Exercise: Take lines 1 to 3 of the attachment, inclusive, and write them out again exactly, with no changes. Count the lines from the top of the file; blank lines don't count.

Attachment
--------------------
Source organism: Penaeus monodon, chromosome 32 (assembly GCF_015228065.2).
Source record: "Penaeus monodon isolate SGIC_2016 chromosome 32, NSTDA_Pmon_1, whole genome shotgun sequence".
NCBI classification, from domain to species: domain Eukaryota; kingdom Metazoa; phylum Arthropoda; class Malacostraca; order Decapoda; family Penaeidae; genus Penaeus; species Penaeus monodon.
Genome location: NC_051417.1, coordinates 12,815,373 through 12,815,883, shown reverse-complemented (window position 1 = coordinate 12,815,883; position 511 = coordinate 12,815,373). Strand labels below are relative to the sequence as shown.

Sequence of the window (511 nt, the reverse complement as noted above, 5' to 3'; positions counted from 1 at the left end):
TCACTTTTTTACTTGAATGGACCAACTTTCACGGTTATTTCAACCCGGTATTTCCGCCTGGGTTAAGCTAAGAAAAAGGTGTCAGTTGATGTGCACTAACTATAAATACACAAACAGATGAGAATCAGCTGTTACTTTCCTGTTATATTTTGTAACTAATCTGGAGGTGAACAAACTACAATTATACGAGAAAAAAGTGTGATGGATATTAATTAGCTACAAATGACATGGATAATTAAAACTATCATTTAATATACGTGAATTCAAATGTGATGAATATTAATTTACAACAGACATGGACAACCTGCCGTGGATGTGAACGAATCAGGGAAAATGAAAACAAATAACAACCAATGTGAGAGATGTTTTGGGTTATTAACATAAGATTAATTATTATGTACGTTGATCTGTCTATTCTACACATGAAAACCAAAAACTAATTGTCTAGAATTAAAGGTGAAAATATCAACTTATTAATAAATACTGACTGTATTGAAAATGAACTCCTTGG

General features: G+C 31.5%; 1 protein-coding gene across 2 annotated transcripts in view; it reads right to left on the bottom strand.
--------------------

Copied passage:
Source organism: Penaeus monodon, chromosome 32 (assembly GCF_015228065.2).
Source record: "Penaeus monodon isolate SGIC_2016 chromosome 32, NSTDA_Pmon_1, whole genome shotgun sequence".
NCBI classification, from domain to species: domain Eukaryota; kingdom Metazoa; phylum Arthropoda; class Malacostraca; order Decapoda; family Penaeidae; genus Penaeus; species Penaeus monodon.